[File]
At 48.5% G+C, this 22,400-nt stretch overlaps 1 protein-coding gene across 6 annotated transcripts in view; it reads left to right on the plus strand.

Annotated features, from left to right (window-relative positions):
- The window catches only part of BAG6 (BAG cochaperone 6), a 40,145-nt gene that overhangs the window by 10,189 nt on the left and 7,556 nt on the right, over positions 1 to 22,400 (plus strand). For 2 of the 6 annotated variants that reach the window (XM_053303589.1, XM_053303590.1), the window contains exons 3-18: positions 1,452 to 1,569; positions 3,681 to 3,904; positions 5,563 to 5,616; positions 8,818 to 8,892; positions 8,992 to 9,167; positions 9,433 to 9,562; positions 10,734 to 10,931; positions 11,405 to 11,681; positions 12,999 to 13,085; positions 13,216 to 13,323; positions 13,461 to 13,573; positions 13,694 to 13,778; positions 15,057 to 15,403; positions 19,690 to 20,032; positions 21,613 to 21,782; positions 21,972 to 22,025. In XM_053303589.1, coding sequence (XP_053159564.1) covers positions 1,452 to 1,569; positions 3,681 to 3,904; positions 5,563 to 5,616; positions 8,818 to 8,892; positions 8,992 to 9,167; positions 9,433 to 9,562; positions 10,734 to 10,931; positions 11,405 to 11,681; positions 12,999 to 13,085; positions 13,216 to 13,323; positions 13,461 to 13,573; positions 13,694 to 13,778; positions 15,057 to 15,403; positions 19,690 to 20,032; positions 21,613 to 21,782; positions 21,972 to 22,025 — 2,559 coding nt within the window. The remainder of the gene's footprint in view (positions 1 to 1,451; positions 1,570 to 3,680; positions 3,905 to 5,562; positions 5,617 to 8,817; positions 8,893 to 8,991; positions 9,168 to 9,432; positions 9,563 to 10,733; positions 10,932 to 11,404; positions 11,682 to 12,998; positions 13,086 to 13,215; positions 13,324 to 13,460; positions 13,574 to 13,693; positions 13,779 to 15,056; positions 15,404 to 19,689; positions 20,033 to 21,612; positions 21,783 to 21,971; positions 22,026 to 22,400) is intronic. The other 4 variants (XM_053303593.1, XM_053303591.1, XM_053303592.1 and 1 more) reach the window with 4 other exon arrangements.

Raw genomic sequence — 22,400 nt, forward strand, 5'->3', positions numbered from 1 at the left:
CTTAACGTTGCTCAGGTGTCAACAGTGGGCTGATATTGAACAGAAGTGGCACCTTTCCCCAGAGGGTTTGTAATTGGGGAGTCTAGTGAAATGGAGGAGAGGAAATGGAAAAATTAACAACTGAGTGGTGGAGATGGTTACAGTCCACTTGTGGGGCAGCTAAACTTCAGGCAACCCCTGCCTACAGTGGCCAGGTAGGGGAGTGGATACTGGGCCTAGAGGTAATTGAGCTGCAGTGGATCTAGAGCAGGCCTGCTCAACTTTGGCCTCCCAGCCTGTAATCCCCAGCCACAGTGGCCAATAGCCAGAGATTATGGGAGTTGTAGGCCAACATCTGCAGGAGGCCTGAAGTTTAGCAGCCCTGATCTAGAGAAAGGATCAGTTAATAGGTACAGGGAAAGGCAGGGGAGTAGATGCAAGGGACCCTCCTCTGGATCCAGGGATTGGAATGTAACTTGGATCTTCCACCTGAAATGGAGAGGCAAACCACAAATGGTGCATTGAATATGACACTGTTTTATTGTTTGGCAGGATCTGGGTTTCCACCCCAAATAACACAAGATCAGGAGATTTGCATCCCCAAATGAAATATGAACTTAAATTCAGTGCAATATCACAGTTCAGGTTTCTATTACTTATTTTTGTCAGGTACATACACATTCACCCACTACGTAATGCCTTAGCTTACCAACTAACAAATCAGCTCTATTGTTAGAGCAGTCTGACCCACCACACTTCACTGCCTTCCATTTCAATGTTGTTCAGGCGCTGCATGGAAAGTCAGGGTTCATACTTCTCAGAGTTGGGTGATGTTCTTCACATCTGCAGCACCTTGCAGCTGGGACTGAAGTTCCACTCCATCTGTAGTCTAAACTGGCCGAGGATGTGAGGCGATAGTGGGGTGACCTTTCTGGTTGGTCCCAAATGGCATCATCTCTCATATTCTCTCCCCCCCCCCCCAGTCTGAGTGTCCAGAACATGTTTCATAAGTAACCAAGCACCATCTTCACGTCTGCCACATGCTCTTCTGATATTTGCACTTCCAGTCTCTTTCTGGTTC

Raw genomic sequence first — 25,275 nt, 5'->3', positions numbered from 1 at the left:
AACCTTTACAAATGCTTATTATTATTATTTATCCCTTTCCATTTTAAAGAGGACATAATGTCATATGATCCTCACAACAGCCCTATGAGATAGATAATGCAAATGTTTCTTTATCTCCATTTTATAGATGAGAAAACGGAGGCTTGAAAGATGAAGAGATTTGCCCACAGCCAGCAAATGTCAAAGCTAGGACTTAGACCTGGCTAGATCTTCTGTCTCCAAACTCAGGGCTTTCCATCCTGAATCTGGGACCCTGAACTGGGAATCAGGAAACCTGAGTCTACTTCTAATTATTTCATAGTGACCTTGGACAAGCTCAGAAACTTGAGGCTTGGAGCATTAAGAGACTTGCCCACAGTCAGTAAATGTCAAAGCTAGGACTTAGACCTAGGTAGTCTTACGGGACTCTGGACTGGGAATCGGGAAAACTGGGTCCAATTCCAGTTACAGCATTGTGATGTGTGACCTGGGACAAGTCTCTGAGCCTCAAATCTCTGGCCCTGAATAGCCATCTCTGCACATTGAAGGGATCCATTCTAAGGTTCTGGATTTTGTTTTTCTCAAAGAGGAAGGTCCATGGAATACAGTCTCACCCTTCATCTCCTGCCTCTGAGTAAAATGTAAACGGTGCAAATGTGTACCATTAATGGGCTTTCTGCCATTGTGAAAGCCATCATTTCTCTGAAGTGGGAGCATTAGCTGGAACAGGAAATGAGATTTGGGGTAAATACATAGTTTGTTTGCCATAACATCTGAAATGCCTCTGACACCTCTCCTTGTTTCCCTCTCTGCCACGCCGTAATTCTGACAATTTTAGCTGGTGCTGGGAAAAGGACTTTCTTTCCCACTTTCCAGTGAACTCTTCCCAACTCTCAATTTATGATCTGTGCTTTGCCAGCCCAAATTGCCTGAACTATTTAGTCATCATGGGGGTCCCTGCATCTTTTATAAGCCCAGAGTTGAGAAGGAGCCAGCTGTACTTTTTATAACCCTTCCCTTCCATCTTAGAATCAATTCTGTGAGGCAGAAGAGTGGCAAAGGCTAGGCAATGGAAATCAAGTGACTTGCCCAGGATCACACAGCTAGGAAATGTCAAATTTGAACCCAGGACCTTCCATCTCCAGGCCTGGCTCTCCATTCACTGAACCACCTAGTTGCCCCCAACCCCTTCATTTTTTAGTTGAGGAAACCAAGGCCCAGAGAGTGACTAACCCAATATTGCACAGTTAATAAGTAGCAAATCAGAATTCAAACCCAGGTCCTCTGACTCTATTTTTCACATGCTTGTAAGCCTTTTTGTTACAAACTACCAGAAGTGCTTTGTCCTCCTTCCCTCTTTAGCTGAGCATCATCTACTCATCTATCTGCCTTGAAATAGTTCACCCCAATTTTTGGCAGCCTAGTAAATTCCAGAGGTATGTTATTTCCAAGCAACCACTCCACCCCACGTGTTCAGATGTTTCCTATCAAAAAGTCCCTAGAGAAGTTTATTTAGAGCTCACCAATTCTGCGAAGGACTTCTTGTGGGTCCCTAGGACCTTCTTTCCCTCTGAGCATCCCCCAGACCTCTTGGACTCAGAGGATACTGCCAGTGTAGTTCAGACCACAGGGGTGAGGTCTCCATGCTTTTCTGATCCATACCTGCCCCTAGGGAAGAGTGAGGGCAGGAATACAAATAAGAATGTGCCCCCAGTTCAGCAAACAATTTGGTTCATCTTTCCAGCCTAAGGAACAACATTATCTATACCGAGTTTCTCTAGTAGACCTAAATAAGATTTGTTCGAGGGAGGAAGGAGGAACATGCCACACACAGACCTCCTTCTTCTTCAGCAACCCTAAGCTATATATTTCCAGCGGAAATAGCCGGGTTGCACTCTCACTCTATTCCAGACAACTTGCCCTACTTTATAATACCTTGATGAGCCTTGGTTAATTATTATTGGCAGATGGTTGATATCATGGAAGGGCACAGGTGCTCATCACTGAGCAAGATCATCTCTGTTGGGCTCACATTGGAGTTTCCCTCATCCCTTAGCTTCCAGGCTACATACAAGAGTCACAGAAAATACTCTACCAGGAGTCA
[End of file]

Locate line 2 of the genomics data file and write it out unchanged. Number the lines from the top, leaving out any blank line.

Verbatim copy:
Annotated features, from left to right (window-relative positions):